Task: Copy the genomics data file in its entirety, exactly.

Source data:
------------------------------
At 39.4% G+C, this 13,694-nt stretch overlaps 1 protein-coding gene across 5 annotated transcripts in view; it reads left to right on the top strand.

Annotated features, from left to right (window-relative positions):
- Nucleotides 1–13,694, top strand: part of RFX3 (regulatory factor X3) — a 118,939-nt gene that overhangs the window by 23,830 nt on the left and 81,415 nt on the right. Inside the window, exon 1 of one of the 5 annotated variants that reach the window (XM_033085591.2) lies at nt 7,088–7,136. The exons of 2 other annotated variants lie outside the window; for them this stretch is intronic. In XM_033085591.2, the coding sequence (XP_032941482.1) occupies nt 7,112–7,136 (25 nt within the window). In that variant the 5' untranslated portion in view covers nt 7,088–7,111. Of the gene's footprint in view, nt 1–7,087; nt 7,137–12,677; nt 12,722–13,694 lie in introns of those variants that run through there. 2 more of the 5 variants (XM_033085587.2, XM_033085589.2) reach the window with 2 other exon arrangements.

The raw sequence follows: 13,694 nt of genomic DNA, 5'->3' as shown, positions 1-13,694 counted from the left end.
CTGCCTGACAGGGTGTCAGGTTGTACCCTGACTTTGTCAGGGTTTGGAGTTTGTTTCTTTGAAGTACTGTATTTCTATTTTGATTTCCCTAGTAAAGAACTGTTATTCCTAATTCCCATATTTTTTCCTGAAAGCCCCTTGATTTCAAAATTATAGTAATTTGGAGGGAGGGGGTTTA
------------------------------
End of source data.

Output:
At 39.4% G+C, this 13,694-nt stretch overlaps 1 protein-coding gene across 5 annotated transcripts in view; it reads left to right on the top strand.

Annotated features, from left to right (window-relative positions):
- Nucleotides 1–13,694, top strand: part of RFX3 (regulatory factor X3) — a 118,939-nt gene that overhangs the window by 23,830 nt on the left and 81,415 nt on the right. Inside the window, exon 1 of one of the 5 annotated variants that reach the window (XM_033085591.2) lies at nt 7,088–7,136. The exons of 2 other annotated variants lie outside the window; for them this stretch is intronic. In XM_033085591.2, the coding sequence (XP_032941482.1) occupies nt 7,112–7,136 (25 nt within the window). In that variant the 5' untranslated portion in view covers nt 7,088–7,111. Of the gene's footprint in view, nt 1–7,087; nt 7,137–12,677; nt 12,722–13,694 lie in introns of those variants that run through there. 2 more of the 5 variants (XM_033085587.2, XM_033085589.2) reach the window with 2 other exon arrangements.

The raw sequence follows: 13,694 nt of genomic DNA, 5'->3' as shown, positions 1-13,694 counted from the left end.
CTGCCTGACAGGGTGTCAGGTTGTACCCTGACTTTGTCAGGGTTTGGAGTTTGTTTCTTTGAAGTACTGTATTTCTATTTTGATTTCCCTAGTAAAGAACTGTTATTCCTAATTCCCATATTTTTTCCTGAAAGCCCCTTGATTTCAAAATTATAGTAATTTGGAGGGAGGGGGTTTA